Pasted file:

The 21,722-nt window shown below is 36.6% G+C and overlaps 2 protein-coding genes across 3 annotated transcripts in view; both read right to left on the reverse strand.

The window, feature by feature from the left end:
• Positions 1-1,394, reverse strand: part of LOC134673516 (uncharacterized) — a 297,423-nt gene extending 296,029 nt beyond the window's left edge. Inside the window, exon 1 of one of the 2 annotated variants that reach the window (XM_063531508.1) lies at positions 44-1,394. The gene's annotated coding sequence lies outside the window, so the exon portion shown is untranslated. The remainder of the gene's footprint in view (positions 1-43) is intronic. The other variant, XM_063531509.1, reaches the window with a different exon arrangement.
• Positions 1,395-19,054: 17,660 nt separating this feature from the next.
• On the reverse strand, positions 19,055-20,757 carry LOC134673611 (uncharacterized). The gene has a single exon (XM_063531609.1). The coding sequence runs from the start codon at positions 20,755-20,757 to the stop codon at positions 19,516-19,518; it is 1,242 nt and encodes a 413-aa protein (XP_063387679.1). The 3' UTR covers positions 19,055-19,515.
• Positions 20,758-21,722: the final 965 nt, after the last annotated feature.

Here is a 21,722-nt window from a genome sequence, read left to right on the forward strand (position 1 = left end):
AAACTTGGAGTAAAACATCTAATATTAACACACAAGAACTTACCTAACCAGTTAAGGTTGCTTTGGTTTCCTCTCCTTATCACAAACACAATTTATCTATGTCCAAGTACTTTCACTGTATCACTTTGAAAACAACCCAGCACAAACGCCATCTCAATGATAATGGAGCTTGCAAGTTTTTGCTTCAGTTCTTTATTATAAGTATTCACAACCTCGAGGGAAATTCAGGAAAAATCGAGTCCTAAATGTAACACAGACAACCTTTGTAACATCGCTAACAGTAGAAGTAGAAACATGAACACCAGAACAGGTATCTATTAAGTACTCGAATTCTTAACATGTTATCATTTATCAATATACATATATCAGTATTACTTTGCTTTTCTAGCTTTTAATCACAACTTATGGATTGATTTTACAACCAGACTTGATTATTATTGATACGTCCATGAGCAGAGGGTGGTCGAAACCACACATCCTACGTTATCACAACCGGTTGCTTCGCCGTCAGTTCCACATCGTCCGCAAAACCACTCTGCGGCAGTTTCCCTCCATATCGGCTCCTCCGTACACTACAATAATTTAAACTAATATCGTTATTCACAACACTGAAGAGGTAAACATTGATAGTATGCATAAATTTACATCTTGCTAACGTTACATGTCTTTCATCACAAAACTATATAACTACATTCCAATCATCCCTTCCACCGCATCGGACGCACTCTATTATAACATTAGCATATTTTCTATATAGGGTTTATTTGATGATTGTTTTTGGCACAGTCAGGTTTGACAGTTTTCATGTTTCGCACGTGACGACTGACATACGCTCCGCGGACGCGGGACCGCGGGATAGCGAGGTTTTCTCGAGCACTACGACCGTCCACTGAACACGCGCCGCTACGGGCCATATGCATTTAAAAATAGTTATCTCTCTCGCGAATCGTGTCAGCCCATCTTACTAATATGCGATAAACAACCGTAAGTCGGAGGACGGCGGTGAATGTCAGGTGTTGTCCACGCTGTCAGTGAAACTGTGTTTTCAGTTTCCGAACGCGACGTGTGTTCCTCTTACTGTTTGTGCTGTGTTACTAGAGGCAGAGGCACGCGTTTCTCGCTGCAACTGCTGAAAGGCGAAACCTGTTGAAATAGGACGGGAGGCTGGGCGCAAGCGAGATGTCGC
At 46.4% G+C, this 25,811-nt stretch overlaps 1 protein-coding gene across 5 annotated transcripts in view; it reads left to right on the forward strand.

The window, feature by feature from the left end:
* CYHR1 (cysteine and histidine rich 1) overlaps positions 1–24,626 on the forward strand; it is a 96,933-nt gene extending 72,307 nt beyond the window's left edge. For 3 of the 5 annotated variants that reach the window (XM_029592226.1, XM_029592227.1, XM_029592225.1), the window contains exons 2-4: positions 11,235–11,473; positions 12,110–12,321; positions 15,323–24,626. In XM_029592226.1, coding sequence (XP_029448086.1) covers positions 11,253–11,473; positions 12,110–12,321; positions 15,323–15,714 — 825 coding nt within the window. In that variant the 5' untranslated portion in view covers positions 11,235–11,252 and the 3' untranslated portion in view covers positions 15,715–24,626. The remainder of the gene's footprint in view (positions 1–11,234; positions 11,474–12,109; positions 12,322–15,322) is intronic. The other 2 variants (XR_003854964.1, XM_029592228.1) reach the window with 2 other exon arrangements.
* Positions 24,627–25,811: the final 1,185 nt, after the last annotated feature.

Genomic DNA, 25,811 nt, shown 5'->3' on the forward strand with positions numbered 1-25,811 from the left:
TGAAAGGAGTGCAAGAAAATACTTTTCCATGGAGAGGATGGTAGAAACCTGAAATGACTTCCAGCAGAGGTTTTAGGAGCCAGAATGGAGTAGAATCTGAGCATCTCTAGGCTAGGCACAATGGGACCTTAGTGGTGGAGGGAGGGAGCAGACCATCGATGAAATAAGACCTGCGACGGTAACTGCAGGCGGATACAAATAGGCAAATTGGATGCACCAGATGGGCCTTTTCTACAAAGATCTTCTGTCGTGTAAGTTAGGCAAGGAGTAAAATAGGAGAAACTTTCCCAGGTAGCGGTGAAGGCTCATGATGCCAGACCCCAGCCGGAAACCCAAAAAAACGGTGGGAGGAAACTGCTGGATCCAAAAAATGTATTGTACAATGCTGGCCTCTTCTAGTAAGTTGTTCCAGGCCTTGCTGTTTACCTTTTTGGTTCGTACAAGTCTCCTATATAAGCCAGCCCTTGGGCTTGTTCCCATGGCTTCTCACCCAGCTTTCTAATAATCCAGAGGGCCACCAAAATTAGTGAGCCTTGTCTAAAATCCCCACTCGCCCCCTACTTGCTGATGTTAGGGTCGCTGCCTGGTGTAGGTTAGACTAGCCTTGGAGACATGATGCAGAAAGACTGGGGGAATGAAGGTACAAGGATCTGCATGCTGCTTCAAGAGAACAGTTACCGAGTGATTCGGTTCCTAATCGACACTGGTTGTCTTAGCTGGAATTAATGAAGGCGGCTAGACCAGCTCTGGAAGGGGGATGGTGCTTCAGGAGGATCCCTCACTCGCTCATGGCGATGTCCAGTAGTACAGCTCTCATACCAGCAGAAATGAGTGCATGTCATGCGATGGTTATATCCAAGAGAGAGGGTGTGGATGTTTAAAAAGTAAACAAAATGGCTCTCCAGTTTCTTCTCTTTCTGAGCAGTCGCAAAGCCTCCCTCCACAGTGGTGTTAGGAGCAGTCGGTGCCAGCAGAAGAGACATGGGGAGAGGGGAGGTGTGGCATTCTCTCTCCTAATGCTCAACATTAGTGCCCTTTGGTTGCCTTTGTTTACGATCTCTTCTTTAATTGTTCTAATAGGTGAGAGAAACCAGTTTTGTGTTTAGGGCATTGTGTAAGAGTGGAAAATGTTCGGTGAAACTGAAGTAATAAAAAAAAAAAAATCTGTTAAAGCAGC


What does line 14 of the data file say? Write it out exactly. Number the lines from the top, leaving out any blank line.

TGAAAGGAGTGCAAGAAAATACTTTTCCATGGAGAGGATGGTAGAAACCTGAAATGACTTCCAGCAGAGGTTTTAGGAGCCAGAATGGAGTAGAATCTGAGCATCTCTAGGCTAGGCACAATGGGACCTTAGTGGTGGAGGGAGGGAGCAGACCATCGATGAAATAAGACCTGCGACGGTAACTGCAGGCGGATACAAATAGGCAAATTGGATGCACCAGATGGGCCTTTTCTACAAAGATCTTCTGTCGTGTAAGTTAGGCAAGGAGTAAAATAGGAGAAACTTTCCCAGGTAGCGGTGAAGGCTCATGATGCCAGACCCCAGCCGGAAACCCAAAAAAACGGTGGGAGGAAACTGCTGGATCCAAAAAATGTATTGTACAATGCTGGCCTCTTCTAGTAAGTTGTTCCAGGCCTTGCTGTTTACCTTTTTGGTTCGTACAAGTCTCCTATATAAGCCAGCCCTTGGGCTTGTTCCCATGGCTTCTCACCCAGCTTTCTAATAATCCAGAGGGCCACCAAAATTAGTGAGCCTTGTCTAAAATCCCCACTCGCCCCCTACTTGCTGATGTTAGGGTCGCTGCCTGGTGTAGGTTAGACTAGCCTTGGAGACATGATGCAGAAAGACTGGGGGAATGAAGGTACAAGGATCTGCATGCTGCTTCAAGAGAACAGTTACCGAGTGATTCGGTTCCTAATCGACACTGGTTGTCTTAGCTGGAATTAATGAAGGCGGCTAGACCAGCTCTGGAAGGGGGATGGTGCTTCAGGAGGATCCCTCACTCGCTCATGGCGATGTCCAGTAGTACAGCTCTCATACCAGCAGAAATGAGTGCATGTCATGCGATGGTTATATCCAAGAGAGAGGGTGTGGATGTTTAAAAAGTAAACAAAATGGCTCTCCAGTTTCTTCTCTTTCTGAGCAGTCGCAAAGCCTCCCTCCACAGTGGTGTTAGGAGCAGTCGGTGCCAGCAGAAGAGACATGGGGAGAGGGGAGGTGTGGCATTCTCTCTCCTAATGCTCAACATTAGTGCCCTTTGGTTGCCTTTGTTTACGATCTCTTCTTTAATTGTTCTAATAGGTGAGAGAAACCAGTTTTGTGTTTAGGGCATTGTGTAAGAGTGGAAAATGTTCGGTGAAACTGAAGTAATAAAAAAAAAAAAATCTGTTAAAGCAGC